Linked by David Adams on Thu 24th Jun 2010 16:22 UTC, submitted by Governa
Privacy, Security, Encryption About 20 percent of third-party apps available through the Android marketplace allow third-party access to sensitive data, and can do things like make calls and send texts without the owners' knowledge, according to a recent security report from security firm SMobile Systems. There's no indication that any of the highlighted apps is malicious, but the report does underscore the inherent risks of a more open ecosystem as opposed to Apple's oppressive yet more controlled environment, with every app being vetted before availability.
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Tony Swash
Member since:
2009-08-22

I have to say that all this talk about how to make installing un-vetted apps on Android as safe as installing vetted apps from the Apple App Store seems a bit pointless.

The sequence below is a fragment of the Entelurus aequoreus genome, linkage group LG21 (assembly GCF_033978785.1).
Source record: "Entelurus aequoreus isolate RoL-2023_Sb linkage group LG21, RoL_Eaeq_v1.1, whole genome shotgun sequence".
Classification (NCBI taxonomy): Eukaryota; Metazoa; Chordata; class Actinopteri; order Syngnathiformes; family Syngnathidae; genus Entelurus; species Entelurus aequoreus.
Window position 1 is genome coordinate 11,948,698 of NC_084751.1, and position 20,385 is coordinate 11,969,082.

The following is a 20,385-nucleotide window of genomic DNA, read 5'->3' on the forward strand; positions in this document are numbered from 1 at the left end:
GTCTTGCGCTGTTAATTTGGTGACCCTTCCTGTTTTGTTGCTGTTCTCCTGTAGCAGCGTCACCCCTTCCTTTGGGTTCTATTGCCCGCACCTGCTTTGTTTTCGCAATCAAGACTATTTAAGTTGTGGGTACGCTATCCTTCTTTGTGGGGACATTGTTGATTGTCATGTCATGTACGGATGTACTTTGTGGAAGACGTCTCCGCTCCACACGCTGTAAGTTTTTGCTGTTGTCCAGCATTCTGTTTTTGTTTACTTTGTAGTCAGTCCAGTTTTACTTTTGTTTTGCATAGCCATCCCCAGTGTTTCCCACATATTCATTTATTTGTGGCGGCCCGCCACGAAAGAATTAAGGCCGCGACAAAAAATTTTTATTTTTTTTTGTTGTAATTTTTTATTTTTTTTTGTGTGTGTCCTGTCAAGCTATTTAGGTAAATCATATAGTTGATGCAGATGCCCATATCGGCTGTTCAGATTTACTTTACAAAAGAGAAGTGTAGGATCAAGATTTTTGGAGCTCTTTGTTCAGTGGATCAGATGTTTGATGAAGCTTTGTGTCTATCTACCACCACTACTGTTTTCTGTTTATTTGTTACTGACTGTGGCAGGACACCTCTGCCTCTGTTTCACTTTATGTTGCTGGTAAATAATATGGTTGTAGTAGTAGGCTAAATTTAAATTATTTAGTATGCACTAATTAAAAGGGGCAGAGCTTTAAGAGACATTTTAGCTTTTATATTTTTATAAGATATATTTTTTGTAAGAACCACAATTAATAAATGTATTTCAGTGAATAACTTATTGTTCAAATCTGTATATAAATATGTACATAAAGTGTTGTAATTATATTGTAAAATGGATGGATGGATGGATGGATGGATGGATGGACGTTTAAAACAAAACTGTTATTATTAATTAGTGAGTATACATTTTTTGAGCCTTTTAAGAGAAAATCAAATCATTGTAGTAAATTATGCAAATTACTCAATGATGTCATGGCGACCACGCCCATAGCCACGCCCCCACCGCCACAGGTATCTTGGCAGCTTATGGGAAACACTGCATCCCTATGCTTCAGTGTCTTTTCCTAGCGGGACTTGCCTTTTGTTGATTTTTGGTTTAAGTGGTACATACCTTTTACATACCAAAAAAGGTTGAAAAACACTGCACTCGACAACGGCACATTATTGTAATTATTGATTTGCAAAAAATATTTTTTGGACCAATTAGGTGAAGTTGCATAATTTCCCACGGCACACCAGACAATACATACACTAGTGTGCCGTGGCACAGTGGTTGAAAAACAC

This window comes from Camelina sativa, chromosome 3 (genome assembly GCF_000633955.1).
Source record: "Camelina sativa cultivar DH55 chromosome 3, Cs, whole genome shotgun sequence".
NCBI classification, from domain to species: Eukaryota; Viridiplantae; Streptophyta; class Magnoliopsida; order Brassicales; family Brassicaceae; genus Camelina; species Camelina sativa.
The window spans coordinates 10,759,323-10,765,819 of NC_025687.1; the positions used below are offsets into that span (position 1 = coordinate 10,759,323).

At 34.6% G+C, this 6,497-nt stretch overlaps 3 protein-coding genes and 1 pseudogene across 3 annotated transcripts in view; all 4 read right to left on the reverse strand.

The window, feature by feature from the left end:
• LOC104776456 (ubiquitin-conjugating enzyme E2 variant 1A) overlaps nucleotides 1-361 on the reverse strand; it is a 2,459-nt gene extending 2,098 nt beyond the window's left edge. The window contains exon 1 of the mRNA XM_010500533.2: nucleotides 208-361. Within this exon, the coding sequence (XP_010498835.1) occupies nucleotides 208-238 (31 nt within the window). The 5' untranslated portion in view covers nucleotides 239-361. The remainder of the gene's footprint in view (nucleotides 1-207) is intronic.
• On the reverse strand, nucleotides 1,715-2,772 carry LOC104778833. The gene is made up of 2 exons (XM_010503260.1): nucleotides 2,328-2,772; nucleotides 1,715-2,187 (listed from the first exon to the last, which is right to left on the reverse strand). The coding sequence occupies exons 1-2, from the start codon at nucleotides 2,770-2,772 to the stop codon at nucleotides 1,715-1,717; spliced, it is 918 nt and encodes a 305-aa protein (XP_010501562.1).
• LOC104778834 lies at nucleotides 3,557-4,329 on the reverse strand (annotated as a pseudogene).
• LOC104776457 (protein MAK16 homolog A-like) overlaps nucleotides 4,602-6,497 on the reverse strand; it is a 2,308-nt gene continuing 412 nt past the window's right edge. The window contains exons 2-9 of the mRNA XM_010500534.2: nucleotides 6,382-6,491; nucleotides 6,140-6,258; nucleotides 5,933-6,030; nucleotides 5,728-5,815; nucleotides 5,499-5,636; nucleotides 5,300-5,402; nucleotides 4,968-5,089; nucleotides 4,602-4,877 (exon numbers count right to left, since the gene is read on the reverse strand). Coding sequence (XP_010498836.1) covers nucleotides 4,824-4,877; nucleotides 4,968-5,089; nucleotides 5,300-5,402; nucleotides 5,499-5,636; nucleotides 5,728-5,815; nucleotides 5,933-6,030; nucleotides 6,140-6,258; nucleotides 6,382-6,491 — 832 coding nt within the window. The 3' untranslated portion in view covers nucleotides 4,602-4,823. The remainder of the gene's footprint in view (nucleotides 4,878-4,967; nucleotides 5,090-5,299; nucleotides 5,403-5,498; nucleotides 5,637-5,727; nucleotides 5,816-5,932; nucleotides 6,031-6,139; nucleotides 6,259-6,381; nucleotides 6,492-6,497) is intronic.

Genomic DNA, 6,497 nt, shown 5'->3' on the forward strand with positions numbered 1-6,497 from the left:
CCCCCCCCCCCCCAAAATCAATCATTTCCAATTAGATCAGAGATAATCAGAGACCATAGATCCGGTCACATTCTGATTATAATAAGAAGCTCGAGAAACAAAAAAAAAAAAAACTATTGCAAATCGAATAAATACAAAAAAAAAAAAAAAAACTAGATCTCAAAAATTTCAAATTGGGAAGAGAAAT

Why would Apple make their devices that complex and that potentially dangerous in order to add a feature (ie the ability to install Apps from an "open" source) that the vast majority of consumers don't care about? Apple's aim, it model, is to make complex devices as easy and safe to use as possible. Hence the App Store.

If the App store model proves unpopular Apple will not prosper and will probably change direction to be more Android like. If that approach proves popular and Apple prospers it will keep the model. Its pretty simple really. It will all work itself out in the long run.

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